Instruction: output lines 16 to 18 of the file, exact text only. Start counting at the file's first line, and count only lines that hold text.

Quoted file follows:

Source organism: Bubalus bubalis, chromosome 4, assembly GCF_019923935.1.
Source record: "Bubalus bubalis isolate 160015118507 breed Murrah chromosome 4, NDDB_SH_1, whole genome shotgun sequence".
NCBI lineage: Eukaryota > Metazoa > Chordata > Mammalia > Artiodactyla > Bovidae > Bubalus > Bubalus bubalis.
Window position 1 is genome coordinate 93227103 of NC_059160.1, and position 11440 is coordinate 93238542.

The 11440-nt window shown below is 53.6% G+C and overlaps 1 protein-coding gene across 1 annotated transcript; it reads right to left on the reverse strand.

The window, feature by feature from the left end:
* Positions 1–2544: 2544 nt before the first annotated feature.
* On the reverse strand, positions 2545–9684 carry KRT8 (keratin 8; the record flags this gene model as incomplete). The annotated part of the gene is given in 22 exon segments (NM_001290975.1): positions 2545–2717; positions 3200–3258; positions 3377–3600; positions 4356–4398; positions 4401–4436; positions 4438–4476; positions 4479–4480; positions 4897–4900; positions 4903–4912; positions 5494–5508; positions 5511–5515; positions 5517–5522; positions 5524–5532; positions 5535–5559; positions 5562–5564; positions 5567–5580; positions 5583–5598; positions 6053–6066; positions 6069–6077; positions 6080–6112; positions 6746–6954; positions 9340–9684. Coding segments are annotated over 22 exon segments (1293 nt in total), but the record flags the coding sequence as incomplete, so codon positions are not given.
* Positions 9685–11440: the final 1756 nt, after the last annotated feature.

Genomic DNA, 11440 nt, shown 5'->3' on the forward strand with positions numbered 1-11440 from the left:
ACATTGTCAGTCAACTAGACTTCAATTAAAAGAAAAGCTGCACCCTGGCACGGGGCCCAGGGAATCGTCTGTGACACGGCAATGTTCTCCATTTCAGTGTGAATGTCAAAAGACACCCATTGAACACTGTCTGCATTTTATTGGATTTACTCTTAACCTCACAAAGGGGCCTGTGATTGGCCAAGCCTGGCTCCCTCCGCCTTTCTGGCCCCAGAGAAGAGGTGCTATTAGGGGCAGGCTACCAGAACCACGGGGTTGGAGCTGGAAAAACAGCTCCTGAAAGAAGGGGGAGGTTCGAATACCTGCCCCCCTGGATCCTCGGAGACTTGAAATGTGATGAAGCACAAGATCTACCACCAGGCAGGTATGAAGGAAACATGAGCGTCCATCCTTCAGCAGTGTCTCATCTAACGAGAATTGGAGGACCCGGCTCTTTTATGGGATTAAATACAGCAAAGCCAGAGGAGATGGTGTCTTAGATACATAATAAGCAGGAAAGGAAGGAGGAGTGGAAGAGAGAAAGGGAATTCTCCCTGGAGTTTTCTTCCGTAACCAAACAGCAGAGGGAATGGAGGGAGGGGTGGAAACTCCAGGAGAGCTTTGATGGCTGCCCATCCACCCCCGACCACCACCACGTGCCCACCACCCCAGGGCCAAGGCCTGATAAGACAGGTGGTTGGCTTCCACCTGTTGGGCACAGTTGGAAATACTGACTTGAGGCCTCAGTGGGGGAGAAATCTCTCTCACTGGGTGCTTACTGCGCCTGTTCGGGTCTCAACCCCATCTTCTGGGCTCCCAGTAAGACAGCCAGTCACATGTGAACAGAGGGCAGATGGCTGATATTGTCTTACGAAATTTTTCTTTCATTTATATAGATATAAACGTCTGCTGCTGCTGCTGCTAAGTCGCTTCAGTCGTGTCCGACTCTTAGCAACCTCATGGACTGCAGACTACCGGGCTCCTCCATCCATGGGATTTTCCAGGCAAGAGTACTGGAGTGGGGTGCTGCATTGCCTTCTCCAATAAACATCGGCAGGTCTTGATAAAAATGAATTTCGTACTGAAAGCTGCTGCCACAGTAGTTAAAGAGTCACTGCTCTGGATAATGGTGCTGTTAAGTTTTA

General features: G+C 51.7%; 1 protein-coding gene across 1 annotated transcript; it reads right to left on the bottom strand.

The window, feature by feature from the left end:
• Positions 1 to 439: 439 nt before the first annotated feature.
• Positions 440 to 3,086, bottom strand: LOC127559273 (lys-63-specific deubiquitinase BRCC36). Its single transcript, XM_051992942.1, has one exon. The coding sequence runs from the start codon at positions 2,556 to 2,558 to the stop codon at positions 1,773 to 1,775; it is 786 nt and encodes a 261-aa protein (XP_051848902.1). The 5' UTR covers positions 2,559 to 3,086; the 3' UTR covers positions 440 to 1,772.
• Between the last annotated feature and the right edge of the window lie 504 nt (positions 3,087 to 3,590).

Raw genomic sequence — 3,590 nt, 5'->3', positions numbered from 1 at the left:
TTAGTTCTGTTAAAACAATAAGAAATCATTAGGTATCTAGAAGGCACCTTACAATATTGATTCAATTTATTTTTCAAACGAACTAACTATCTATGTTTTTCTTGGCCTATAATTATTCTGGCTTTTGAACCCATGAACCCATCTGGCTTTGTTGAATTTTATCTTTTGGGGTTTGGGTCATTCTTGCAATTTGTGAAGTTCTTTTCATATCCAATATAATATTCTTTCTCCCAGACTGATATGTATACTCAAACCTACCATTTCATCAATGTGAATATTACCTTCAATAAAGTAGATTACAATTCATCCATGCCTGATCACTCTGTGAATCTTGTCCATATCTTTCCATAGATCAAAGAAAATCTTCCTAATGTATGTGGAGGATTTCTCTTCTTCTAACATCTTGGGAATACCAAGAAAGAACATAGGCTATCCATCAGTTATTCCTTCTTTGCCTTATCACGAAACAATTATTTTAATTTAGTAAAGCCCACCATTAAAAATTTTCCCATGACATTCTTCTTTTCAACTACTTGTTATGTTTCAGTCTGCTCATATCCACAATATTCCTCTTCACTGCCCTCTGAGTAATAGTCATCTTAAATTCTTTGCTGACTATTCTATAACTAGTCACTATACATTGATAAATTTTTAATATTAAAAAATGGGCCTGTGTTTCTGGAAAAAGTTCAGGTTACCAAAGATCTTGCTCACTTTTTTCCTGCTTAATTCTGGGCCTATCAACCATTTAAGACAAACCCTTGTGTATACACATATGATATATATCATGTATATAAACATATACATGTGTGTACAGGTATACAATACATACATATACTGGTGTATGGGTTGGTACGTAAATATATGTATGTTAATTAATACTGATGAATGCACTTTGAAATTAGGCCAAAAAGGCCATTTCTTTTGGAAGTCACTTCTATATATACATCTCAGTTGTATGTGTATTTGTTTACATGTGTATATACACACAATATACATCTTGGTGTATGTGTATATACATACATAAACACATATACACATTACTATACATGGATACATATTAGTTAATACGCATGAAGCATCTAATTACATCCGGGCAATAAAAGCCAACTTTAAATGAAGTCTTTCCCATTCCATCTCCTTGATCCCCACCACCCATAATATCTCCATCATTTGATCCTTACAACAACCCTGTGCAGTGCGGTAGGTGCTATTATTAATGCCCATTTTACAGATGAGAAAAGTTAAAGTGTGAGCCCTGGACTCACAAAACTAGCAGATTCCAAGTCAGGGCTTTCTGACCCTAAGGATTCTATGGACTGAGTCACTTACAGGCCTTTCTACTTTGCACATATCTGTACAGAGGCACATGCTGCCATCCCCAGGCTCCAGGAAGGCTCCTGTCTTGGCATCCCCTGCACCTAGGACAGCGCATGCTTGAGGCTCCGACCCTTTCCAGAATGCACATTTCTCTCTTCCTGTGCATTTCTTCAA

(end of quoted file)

• Between the last annotated feature and the right edge of the window lie 504 nt (positions 3,087 to 3,590).

Raw genomic sequence — 3,590 nt, 5'->3', positions numbered from 1 at the left:
TTAGTTCTGTTAAAACAATAAGAAATCATTAGGTATCTAGAAGGCACCTTACAATATTGATTCAATTTATTTTTCAAACGAACTAACTATCTATGTTTTTCTTGGCCTATAATTATTCTGGCTTTTGAACCCATGAACCCATCTGGCTTTGTTGAATTTTATCTTTTGGGGTTTGGGTCATTCTTGCAATTTGTGAAGTTCTTTTCATATCCAATATAATATTCTTTCTCCCAGACTGATATGTATACTCAAACCTACCATTTCATCAATGTGAATATTACCTTCAATAAAGTAGATTACAATTCATCCATGCCTGATCACTCTGTGAATCTTGTCCATATCTTTCCATAGATCAAAGAAAATCTTCCTAATGTATGTGGAGGATTTCTCTTCTTCTAACATCTTGGGAATACCAAGAAAGAACATAGGCTATCCATCAGTTATTCCTTCTTTGCCTTATCACGAAACAATTATTTTAATTTAGTAAAGCCCACCATTAAAAATTTTCCCATGACATTCTTCTTTTCAACTACTTGTTATGTTTCAGTCTGCTCATATCCACAATATTCCTCTTCACTGCCCTCTGAGTAATAGTCATCTTAAATTCTTTGCTGACTATTCTATAACTAGTCACTATACATTGATAAATTTTTAATATTAAAAAATGGGCCTGTGTTTCTGGAAAAAGTTCAGGTTACCAAAGATCTTGCTCACTTTTTTCCTGCTTAATTCTGGGCCTATCAACCATTTAAGACAAACCCTTGTGTATACACATATGATATATATCATGTATATAAACATATACATGTGTGTACAGGTATACAATACATACATATACTGGTGTATGGGTTGGTACGTAAATATATGTATGTTAATTAATACTGATGAATGCACTTTGAAATTAGGCCAAAAAGGCCATTTCTTTTGGAAGTCACTTCTATATATACATCTCAGTTGTATGTGTATTTGTTTACATGTGTATATACACACAATATACATCTTGGTGTATGTGTATATACATACATAAACACATATACACATTACTATACATGGATACATATTAGTTAATACGCATGAAGCATCTAATTACATCCGGGCAATAAAAGCCAACTTTAAATGAAGTCTTTCCCATTCCATCTCCTTGATCCCCACCACCCATAATATCTCCATCATTTGATCCTTACAACAACCCTGTGCAGTGCGGTAGGTGCTATTATTAATGCCCATTTTACAGATGAGAAAAGTTAAAGTGTGAGCCCTGGACTCACAAAACTAGCAGATTCCAAGTCAGGGCTTTCTGACCCTAAGGATTCTATGGACTGAGTCACTTACAGGCCTTTCTACTTTGCACATATCTGTACAGAGGCACATGCTGCCATCCCCAGGCTCCAGGAAGGCTCCTGTCTTGGCATCCCCTGCACCTAGGACAGCGCATGCTTGAGGCTCCGACCCTTTCCAGAATGCACATTTCTCTCTTCCTGTGCATTTCTTCAA